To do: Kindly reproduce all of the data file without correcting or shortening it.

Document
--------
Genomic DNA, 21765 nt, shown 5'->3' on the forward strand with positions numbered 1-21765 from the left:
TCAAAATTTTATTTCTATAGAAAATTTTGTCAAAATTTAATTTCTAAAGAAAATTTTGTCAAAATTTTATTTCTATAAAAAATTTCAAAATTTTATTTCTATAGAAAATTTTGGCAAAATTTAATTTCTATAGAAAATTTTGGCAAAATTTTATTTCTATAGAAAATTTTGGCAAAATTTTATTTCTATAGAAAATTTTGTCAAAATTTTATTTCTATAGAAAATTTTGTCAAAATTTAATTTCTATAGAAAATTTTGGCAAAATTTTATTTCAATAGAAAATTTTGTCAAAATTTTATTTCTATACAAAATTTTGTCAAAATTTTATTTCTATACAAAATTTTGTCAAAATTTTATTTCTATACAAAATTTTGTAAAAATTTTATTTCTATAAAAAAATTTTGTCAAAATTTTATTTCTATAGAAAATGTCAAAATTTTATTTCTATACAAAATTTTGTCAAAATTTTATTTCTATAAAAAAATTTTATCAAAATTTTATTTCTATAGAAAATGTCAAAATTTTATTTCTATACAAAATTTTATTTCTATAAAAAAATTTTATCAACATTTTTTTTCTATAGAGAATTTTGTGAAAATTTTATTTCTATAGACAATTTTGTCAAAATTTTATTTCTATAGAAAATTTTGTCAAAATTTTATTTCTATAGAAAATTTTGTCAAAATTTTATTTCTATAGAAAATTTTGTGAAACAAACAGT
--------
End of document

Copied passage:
Genomic DNA, 21765 nt, shown 5'->3' on the forward strand with positions numbered 1-21765 from the left:
TCAAAATTTTATTTCTATAGAAAATTTTGTCAAAATTTAATTTCTAAAGAAAATTTTGTCAAAATTTTATTTCTATAAAAAATTTCAAAATTTTATTTCTATAGAAAATTTTGGCAAAATTTAATTTCTATAGAAAATTTTGGCAAAATTTTATTTCTATAGAAAATTTTGGCAAAATTTTATTTCTATAGAAAATTTTGTCAAAATTTTATTTCTATAGAAAATTTTGTCAAAATTTAATTTCTATAGAAAATTTTGGCAAAATTTTATTTCAATAGAAAATTTTGTCAAAATTTTATTTCTATACAAAATTTTGTCAAAATTTTATTTCTATACAAAATTTTGTCAAAATTTTATTTCTATACAAAATTTTGTAAAAATTTTATTTCTATAAAAAAATTTTGTCAAAATTTTATTTCTATAGAAAATGTCAAAATTTTATTTCTATACAAAATTTTGTCAAAATTTTATTTCTATAAAAAAATTTTATCAAAATTTTATTTCTATAGAAAATGTCAAAATTTTATTTCTATACAAAATTTTATTTCTATAAAAAAATTTTATCAACATTTTTTTTCTATAGAGAATTTTGTGAAAATTTTATTTCTATAGACAATTTTGTCAAAATTTTATTTCTATAGAAAATTTTGTCAAAATTTTATTTCTATAGAAAATTTTGTCAAAATTTTATTTCTATAGAAAATTTTGTGAAACAAACAGT